If your friend works at the kind of organization that has legal needs you can address, they need help. In some ways, you could think of it as being selfish if you didn’t offer to help. You’re not asking for business. You’re expressing a willingness to be of service.
2. The Approach
How do you make the offer without seeming like you are shilling for work? It’s all in the questions you ask. If a friend shares that they’re facing a particular challenge, don’t start with an over-eager, “I can help!” Start by asking questions about the challenge, first broad questions, and then more specific ones as you understand the situation better. Then, share a brief – very brief — anecdote about how you recently helped someone else with the same issue. “It’s interesting you are facing that challenge. One of my clients recently had a similar situation. They were weighing the pros and cons of doing X or Y. What options are you considering?” By asking that question, you demonstrate how well versed you are in the issues at hand. End the conversation with a simple, non-threatening, no-pressure, “Good luck with that situation. Let me know if I can be helpful as this unfolds.” You’ve already been helpful by giving them food for thought. If you’ve done it well, you won’t be asking for business — you’ll be fielding their request for a meeting.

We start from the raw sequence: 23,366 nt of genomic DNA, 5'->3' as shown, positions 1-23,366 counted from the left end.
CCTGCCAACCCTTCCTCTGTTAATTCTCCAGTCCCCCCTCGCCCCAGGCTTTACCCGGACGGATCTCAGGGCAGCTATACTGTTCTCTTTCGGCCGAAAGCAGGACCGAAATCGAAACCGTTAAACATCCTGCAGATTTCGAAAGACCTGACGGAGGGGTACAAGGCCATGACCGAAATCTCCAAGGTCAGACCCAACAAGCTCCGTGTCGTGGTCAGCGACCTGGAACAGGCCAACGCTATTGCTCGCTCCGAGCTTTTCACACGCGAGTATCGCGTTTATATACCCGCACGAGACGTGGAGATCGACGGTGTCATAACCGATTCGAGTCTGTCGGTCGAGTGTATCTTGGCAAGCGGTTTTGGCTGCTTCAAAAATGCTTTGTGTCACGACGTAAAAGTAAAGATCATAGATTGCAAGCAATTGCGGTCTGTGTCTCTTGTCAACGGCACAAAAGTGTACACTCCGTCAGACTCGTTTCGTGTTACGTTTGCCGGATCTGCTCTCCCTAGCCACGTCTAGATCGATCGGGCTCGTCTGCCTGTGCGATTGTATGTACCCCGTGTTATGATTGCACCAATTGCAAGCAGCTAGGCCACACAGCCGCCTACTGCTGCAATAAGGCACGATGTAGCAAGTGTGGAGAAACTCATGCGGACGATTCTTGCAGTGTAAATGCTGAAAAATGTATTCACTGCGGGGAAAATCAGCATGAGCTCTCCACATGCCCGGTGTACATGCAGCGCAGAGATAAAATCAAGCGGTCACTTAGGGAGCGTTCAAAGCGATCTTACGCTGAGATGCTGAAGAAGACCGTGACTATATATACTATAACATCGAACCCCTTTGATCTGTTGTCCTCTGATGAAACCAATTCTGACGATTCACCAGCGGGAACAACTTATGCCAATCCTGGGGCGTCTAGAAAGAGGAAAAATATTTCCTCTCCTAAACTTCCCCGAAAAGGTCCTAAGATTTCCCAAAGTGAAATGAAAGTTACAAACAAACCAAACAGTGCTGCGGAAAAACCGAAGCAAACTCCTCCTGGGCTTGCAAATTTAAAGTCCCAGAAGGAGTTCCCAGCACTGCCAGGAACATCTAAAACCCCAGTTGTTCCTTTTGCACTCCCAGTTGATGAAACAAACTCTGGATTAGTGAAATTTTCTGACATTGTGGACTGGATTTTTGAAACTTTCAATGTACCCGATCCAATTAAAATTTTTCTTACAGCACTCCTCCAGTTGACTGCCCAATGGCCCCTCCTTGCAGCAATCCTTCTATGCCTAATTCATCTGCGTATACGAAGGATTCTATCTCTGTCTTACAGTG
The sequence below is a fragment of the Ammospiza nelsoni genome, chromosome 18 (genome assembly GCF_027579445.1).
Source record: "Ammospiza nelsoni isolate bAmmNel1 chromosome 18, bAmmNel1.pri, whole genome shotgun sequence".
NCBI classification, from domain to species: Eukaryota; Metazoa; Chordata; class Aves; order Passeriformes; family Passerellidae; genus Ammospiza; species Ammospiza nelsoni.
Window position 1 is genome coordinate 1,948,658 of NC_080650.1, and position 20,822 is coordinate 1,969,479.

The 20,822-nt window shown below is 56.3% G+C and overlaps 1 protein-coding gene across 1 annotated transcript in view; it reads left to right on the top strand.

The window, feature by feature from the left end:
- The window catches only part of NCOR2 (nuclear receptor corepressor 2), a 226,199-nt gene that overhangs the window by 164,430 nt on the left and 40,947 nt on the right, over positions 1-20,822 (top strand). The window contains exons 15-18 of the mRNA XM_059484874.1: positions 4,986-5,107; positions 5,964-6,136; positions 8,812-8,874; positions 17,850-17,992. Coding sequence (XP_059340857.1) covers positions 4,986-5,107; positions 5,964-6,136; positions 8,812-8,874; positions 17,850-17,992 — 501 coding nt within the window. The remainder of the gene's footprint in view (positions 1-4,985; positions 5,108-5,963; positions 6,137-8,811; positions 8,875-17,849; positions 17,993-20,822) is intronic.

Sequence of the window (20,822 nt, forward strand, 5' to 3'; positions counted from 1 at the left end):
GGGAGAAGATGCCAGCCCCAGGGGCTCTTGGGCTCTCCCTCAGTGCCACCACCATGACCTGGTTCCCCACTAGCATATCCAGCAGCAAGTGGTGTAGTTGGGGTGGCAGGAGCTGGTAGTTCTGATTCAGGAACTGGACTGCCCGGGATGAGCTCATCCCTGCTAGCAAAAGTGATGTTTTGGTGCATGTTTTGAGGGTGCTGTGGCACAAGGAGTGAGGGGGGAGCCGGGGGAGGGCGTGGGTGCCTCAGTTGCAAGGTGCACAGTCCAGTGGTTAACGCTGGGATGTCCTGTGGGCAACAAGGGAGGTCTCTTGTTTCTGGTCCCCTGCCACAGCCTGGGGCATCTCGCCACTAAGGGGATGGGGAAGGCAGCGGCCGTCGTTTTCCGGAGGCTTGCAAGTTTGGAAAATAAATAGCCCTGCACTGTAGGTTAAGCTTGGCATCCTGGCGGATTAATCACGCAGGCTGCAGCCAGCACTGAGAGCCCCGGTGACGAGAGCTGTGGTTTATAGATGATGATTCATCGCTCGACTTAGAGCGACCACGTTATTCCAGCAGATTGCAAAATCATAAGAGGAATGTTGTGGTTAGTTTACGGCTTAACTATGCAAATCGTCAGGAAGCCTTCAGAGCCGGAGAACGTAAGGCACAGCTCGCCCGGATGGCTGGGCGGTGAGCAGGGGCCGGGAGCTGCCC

Very often, however, we know someone who works at a large corporate entity but who isn’t in the role of contracting for legal services. In that case, we are, in fact, asking for a favor. You want your friend to introduce you to their company’s general counsel or business leader who decides what firms to use. How do you ask them to make that connection for you?